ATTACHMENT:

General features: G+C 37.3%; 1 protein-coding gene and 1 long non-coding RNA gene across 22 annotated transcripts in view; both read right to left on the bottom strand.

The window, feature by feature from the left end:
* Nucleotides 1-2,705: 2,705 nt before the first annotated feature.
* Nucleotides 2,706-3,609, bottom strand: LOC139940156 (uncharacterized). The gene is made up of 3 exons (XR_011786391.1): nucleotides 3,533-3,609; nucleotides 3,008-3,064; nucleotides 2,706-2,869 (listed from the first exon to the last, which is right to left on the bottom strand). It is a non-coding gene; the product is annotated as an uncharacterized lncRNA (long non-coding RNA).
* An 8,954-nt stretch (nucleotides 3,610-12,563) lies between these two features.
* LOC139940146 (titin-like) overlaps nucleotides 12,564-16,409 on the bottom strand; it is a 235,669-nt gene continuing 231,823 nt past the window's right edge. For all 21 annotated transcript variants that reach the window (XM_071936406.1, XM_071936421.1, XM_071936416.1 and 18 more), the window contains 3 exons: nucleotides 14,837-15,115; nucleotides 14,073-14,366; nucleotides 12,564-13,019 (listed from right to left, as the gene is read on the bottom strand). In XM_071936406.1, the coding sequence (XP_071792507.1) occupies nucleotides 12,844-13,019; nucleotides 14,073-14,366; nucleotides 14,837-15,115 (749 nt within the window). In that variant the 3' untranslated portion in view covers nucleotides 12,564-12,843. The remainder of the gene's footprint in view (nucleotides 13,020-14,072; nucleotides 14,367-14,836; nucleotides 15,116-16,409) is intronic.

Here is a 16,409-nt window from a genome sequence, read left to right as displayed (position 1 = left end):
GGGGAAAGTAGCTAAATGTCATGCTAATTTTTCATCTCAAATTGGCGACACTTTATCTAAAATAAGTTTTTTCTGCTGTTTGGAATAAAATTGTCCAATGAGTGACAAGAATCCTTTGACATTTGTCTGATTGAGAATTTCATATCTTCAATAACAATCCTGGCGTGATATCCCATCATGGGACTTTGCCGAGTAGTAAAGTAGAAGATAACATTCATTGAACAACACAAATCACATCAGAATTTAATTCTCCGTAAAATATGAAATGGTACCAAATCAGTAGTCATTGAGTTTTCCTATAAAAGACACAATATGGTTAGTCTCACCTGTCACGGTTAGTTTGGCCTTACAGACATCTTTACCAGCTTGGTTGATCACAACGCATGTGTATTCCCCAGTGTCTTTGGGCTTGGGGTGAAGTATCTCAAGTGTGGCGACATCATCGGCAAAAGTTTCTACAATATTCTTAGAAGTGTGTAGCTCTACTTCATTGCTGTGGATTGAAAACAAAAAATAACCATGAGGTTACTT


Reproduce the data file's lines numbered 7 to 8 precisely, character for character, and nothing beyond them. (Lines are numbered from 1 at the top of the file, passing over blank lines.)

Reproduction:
Here is a 16,409-nt window from a genome sequence, read left to right as displayed (position 1 = left end):
GGGGAAAGTAGCTAAATGTCATGCTAATTTTTCATCTCAAATTGGCGACACTTTATCTAAAATAAGTTTTTTCTGCTGTTTGGAATAAAATTGTCCAATGAGTGACAAGAATCCTTTGACATTTGTCTGATTGAGAATTTCATATCTTCAATAACAATCCTGGCGTGATATCCCATCATGGGACTTTGCCGAGTAGTAAAGTAGAAGATAACATTCATTGAACAACACAAATCACATCAGAATTTAATTCTCCGTAAAATATGAAATGGTACCAAATCAGTAGTCATTGAGTTTTCCTATAAAAGACACAATATGGTTAGTCTCACCTGTCACGGTTAGTTTGGCCTTACAGACATCTTTACCAGCTTGGTTGATCACAACGCATGTGTATTCCCCAGTGTCTTTGGGCTTGGGGTGAAGTATCTCAAGTGTGGCGACATCATCGGCAAAAGTTTCTACAATATTCTTAGAAGTGTGTAGCTCTACTTCATTGCTGTGGATTGAAAACAAAAAATAACCATGAGGTTACTT